If you are looking to do a new planting in your yard this spring, here is something to think about when deciding what to plant. This information though from 2015 is still very important as bees are being killed off too quickly which is very harmful to Agriculture as bees are needed to help pollinate our crops. This is from an article from the October 2015 Tennessee Granger which borrowed from the New Jersey State Grange CGA Director. It is entitled Honey Bees.
Bees of all kinds have been declining in numbers over the past few years. The reasons are many, but one of the most important is the lack of suitable plants from which bees can collect nectar and pollen all season long. About 1/3 of the food eaten by Americans come from crops pollinated by honey bees, including fruits, vegetables and nuts. You can help honey bees and native pollinators by planting bee-friendly plants in your garden. Here is a list of perennials to help get a bee garden started.
- White Sweet Clover
- Russian Sage
- Mountain Mint Snowdrops
- Purple Cone Flower
- Anise Hyssop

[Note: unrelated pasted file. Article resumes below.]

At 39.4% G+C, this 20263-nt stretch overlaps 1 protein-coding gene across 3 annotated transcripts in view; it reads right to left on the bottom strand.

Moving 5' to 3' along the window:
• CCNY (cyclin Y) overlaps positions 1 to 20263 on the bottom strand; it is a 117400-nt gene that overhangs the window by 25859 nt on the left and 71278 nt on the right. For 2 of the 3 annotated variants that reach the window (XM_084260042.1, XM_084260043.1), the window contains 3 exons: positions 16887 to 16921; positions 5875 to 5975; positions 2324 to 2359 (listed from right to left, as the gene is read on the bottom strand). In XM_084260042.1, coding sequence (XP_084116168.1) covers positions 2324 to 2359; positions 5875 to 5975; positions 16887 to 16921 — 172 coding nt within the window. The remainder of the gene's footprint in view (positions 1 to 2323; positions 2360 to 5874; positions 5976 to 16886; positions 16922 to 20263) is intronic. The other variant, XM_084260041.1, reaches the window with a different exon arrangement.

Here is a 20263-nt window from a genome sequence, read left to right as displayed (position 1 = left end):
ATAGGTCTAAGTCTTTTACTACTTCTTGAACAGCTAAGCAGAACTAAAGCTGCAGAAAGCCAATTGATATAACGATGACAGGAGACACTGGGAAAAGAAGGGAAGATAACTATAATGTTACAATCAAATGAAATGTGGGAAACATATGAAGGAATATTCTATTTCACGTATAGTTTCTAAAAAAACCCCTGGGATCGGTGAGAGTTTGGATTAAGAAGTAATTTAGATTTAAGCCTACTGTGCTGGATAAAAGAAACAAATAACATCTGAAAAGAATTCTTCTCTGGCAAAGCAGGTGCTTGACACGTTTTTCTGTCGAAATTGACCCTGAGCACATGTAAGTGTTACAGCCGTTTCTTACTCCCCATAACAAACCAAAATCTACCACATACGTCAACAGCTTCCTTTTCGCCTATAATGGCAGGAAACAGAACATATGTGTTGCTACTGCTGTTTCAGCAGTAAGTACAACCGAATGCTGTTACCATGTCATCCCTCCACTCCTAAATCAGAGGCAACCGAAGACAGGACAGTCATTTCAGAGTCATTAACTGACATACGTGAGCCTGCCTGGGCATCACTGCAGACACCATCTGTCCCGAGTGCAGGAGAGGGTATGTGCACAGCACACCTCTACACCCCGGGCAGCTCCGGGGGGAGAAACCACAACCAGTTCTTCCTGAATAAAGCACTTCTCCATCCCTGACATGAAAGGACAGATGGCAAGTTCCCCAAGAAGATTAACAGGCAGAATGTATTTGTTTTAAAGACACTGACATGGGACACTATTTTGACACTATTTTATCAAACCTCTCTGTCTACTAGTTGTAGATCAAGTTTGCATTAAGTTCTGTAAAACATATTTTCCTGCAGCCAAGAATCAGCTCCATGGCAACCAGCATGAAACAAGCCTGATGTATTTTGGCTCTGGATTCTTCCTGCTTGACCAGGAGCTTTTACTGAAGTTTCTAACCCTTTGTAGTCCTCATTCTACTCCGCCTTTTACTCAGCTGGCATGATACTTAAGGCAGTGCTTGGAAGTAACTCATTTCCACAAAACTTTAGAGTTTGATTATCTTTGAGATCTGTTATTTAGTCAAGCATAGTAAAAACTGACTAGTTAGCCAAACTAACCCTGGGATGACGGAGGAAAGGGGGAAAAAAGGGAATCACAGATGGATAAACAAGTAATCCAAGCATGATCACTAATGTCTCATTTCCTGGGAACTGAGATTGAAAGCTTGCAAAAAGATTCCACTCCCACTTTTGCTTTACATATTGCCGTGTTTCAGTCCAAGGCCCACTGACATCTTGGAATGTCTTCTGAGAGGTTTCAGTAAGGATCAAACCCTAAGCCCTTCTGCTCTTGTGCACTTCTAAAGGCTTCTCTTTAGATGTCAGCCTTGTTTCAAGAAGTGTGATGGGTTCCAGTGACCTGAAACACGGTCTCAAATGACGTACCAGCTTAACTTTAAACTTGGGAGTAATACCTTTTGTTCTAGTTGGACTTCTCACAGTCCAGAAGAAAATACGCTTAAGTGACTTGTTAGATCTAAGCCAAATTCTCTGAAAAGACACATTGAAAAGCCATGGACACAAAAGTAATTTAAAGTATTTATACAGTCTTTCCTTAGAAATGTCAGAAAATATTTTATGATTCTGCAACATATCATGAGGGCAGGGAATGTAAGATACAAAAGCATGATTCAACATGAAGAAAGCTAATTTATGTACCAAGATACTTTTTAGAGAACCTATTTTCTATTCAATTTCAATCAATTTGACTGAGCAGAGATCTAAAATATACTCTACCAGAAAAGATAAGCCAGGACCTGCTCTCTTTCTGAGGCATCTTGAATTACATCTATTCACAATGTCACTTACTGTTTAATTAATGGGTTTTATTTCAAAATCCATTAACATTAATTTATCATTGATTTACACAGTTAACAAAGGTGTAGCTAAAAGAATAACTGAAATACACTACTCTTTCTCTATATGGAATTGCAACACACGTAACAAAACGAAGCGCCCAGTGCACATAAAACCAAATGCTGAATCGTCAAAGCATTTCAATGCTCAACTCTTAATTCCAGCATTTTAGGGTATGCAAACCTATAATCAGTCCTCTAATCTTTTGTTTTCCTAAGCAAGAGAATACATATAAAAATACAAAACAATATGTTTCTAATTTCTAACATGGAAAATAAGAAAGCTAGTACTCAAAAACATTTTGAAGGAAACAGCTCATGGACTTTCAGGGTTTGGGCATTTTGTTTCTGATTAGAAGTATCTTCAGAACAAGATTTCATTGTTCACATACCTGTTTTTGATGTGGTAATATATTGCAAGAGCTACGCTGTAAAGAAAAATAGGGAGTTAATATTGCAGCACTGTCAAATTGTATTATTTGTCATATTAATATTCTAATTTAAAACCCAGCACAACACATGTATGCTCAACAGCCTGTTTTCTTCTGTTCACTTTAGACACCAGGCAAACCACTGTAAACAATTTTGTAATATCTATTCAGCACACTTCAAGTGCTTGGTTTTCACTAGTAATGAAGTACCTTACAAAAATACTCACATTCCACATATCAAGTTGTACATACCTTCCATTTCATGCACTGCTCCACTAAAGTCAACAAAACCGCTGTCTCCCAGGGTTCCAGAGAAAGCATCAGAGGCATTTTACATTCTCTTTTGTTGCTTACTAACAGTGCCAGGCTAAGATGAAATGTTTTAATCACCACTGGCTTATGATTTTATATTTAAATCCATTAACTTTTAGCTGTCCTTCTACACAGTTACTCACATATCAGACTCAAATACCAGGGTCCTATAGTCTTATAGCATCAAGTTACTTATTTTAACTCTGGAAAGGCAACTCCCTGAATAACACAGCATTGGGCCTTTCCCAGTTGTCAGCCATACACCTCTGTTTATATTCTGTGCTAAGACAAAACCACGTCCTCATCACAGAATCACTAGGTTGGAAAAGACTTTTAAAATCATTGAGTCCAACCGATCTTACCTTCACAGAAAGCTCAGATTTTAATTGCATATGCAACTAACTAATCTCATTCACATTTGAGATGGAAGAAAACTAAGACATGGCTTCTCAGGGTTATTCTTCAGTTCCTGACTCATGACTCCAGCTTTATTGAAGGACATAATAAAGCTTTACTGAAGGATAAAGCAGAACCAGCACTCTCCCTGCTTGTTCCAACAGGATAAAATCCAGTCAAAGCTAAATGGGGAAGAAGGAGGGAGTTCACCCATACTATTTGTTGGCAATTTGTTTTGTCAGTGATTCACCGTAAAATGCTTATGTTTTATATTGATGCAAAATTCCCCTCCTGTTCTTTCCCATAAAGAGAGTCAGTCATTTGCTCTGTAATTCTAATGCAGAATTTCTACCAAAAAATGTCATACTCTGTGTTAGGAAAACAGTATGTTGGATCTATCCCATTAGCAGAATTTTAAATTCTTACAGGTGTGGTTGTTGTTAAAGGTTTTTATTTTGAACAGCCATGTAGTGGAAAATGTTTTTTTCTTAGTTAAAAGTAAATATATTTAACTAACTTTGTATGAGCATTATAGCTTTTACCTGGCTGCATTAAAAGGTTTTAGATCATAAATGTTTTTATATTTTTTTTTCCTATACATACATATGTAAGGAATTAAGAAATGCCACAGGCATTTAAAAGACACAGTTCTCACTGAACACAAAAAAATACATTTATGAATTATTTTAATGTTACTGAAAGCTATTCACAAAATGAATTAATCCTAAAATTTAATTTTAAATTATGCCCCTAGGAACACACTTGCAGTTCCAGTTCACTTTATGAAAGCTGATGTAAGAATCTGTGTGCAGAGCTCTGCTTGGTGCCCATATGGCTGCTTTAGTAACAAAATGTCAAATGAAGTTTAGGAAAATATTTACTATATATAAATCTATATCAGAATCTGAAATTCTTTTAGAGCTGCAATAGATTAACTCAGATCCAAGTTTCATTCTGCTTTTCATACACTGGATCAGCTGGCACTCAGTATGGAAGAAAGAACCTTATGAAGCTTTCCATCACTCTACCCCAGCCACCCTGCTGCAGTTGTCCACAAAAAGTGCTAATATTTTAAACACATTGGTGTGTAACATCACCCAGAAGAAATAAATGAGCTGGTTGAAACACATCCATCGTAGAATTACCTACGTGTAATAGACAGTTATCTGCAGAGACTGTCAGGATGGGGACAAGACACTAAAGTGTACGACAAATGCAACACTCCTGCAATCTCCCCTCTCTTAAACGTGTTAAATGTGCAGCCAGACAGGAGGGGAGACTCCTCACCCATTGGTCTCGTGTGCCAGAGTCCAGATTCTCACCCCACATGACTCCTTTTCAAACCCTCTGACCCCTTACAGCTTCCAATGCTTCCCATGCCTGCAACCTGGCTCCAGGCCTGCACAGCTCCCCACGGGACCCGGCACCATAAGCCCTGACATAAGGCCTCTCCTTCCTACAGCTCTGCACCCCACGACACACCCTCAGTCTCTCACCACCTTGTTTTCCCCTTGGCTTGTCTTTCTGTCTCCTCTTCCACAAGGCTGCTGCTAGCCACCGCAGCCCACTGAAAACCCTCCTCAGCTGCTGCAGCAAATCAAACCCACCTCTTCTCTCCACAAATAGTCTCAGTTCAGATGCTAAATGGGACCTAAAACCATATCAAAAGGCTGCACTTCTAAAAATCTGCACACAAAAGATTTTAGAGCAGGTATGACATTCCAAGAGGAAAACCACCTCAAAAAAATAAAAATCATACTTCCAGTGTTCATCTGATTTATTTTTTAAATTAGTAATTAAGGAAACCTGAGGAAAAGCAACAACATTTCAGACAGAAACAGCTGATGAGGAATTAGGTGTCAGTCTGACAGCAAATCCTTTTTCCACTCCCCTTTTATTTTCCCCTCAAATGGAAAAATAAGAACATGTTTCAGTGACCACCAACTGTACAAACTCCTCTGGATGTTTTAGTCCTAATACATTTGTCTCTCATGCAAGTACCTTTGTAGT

- Autumn Joy Sedum
When a foraging bee discovers plants that are producing nectar or pollen, it returns to the hive to inform the other bees about the source. More bees then join the foraging. Bees prefer to work large patches of the same flower, so planting several of the same type of bee-friendly plants ensures a good source of forage. It is best to leave flowers on the plant until the blooms are spent, allowing the bees to make the most of each flower. Planting perennials that bloom at different times during the year insures a source of nectar throughout the foraging season. DID YOU KNOW: A honey bee visits up to 100 flowers on a single trip outside of the hive.
Well that is it for now. Good luck with your garden planning and happy growing until later!